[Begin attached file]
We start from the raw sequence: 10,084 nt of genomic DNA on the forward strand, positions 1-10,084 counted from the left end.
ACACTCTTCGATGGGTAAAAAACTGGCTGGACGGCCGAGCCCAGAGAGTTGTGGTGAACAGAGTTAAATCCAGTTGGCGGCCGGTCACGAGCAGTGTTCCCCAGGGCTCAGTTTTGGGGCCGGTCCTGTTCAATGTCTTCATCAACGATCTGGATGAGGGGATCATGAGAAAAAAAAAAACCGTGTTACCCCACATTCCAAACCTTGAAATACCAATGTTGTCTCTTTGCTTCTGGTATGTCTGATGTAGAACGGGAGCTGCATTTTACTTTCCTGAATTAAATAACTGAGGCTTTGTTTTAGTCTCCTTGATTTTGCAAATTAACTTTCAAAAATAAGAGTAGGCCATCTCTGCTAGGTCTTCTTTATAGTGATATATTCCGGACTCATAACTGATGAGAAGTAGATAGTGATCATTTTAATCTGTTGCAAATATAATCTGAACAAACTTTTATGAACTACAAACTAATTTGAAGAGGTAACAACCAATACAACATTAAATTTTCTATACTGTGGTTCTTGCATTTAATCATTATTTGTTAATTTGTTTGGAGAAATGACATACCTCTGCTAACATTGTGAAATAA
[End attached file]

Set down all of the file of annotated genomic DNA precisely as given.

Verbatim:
We start from the raw sequence: 10,084 nt of genomic DNA on the forward strand, positions 1-10,084 counted from the left end.
ACACTCTTCGATGGGTAAAAAACTGGCTGGACGGCCGAGCCCAGAGAGTTGTGGTGAACAGAGTTAAATCCAGTTGGCGGCCGGTCACGAGCAGTGTTCCCCAGGGCTCAGTTTTGGGGCCGGTCCTGTTCAATGTCTTCATCAACGATCTGGATGAGGGGATCATGAGAAAAAAAAAAACCGTGTTACCCCACATTCCAAACCTTGAAATACCAATGTTGTCTCTTTGCTTCTGGTATGTCTGATGTAGAACGGGAGCTGCATTTTACTTTCCTGAATTAAATAACTGAGGCTTTGTTTTAGTCTCCTTGATTTTGCAAATTAACTTTCAAAAATAAGAGTAGGCCATCTCTGCTAGGTCTTCTTTATAGTGATATATTCCGGACTCATAACTGATGAGAAGTAGATAGTGATCATTTTAATCTGTTGCAAATATAATCTGAACAAACTTTTATGAACTACAAACTAATTTGAAGAGGTAACAACCAATACAACATTAAATTTTCTATACTGTGGTTCTTGCATTTAATCATTATTTGTTAATTTGTTTGGAGAAATGACATACCTCTGCTAACATTGTGAAATAA